P1040049.jpg  P1040049.jpg   P1040050.jpg  P1040051.jpg 




P1040055.jpg

eboone

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Reply with quote  #28 
Francisco - thanks for the pics and info.  The non-caprified figs in this example seem to have a much darker outside color - is that typical also or just a coincidence in this example?
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rcantor

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Reply with quote  #29 
Dennis and Jon have tasted caprified Brown Turkeys @ UCD.  Dennis has written about it in a thread here.
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lampo

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Reply with quote  #30 
Ed, Yes you right! Pollination does always affect fig skin colors, shades, bloom, etc.. and this fig is no exception.. Here, the skin stretched to the limits,also shows those cracks (cuts) to accommodate the increase of the  pulp volume.

Still, on Common varieties of light skin colors, caprification makes them even lighter and on figs meant to dry, the dried fruit presents a very light color.. (almost white) and this means more value as dried figs get higher classification, being so light.

Francisco
Aaron4USA

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Reply with quote  #31 
Francisco here you are to the rescue... how can I bit those pics...
God I am salivating looking at them...I want them all.
lampo

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Reply with quote  #32 
Aaron,

You may try to duplicate the exercise with a well cultivated BT and to let the right wasps to pay a visit!
The results will not be much different, ..' salivation included '

Francisco
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Reply with quote  #33 
That's my goal Francisco, I want all my open eyes figs to be caprified.
Smyfigs

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Reply with quote  #34 
Thaifig, Im with you!! Been waiting to find one!
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Reply with quote  #35 
Ин.Капри 02. 05.16..jpg  ThaiFig,Kaprifigi planted primarily for pollination. In Russia there are varietal kaprifigi and so we grow figs all groups. Names kaprifig gardeners in private gardens do not know. Just - male figs or "boy".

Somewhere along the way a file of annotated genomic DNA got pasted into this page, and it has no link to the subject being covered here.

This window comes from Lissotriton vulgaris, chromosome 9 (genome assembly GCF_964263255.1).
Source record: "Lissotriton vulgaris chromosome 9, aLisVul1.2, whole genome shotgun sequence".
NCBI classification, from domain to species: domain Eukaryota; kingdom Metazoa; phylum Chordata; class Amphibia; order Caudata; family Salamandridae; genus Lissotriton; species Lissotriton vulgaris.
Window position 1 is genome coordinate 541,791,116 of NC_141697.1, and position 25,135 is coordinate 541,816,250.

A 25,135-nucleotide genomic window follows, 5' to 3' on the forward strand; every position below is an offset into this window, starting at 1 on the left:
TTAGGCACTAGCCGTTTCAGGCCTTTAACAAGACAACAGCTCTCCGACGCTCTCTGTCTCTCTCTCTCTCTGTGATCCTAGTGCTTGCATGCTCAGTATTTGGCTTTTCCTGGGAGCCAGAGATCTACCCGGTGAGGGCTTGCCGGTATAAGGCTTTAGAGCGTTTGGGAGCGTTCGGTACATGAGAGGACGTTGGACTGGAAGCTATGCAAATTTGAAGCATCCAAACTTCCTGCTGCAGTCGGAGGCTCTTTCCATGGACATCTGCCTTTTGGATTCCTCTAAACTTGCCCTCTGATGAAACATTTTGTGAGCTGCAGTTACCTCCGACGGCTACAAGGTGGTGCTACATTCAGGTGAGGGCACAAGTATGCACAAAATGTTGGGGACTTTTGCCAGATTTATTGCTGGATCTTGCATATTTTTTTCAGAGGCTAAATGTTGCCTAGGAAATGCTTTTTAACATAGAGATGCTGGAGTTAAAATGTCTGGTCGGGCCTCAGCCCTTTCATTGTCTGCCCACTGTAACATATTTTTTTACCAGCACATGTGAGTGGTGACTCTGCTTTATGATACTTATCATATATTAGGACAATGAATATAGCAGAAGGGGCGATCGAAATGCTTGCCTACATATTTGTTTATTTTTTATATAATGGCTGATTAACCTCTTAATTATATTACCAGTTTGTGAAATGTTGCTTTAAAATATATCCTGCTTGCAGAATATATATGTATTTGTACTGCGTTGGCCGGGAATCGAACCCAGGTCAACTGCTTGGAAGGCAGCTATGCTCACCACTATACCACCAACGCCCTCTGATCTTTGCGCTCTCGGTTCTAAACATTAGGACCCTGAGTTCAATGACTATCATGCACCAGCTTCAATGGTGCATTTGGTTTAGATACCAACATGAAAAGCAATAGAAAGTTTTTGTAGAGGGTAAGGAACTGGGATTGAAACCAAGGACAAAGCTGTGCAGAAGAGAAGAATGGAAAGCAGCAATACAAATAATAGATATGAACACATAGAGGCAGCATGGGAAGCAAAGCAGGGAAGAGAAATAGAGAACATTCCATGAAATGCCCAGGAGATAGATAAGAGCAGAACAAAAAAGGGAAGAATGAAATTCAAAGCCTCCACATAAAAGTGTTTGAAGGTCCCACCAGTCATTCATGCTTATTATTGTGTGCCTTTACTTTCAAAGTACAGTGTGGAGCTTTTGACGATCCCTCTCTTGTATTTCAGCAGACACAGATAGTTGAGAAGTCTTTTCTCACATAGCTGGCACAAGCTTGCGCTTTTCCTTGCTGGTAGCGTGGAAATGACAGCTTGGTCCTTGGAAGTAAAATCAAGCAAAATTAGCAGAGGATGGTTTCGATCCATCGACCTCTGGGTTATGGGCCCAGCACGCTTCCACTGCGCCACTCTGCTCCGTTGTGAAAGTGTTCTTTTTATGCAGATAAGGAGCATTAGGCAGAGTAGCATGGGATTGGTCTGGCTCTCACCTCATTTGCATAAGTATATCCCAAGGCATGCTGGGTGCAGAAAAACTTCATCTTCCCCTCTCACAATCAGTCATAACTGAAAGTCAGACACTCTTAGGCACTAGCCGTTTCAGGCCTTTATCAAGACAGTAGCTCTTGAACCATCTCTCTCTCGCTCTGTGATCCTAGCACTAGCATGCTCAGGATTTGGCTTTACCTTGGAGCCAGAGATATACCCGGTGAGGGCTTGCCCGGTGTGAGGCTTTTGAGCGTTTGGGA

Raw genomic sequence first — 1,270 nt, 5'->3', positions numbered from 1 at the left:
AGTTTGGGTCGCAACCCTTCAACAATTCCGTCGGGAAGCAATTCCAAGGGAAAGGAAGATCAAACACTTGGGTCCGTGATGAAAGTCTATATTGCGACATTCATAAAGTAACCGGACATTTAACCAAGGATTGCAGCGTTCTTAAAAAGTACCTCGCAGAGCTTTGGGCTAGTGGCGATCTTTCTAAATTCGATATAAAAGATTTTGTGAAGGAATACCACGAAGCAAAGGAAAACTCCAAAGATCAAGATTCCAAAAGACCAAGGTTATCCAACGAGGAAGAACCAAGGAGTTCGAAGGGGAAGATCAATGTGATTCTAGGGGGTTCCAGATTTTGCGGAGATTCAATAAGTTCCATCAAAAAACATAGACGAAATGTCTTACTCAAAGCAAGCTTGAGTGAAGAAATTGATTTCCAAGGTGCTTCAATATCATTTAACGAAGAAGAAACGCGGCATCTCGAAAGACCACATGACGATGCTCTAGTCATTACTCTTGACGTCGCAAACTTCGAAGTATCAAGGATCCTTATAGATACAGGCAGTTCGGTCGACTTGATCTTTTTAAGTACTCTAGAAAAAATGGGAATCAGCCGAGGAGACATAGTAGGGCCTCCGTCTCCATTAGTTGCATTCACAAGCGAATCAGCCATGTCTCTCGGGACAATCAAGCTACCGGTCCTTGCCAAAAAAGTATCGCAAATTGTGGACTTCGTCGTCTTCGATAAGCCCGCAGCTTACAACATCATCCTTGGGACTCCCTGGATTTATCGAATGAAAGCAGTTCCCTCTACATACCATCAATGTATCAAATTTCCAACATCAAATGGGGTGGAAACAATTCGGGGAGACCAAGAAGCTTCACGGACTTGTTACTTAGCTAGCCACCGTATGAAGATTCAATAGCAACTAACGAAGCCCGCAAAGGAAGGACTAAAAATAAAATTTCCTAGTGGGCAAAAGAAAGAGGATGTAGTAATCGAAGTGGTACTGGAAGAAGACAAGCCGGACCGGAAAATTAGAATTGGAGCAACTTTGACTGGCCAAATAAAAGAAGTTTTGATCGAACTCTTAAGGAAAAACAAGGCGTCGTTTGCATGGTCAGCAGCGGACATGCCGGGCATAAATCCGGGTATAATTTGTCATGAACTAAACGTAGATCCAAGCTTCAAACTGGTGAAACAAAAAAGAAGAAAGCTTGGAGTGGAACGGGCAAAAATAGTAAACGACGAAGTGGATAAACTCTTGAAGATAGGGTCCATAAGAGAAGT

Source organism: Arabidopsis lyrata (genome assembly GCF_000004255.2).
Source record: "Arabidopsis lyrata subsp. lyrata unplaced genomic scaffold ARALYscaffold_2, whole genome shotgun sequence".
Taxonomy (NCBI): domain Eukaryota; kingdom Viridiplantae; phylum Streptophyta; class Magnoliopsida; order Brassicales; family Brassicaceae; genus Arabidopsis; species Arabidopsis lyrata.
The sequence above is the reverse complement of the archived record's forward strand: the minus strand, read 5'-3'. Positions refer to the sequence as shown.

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Vladis

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Reply with quote  #36 
In 1901- 1937, Russia imported a large number of plant varieties. Collections of these plants were: 1. NBS (Nikitsky Botanical Garden), Yalta. 2. Research Institute of Subtropical Crops, Sochi. The total amount of edible figs, male figure, hybrids reached 300. And you think that in our gardens grow figs grown from seed? You can not be so naive.
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rcantor

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Reply with quote  #37 
Quote:
Originally Posted by ThaiFig
Well if no one here has cuttings I'll ask on some other forums and try to track some down. I've found someone with Capri-Q but they don't have a big enough plant for cuttings. Strange, would have expected more hobbyists to be growing the ones that make edible caprifigs ?


Edible does not mean incredible.  And there are other persistent caprifigs besides the edible ones.  The edible caprifigs are less hospitable to wasps than the dry caprifigs.  What wasps there are have to wade through jelly without drowning to get out.  So for me, I'm growing a mix of caprifigs.  Unfortunately they're almost all recently rooted cuttings.  In my experience at least some caprifigs don't handle cool weather well.  While most common figs that are dormant can handle 25 F without problems, some caprifigs can't handle brief exposures to the low 30s repeated every 24 hrs for 3 days.

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Reply with quote  #38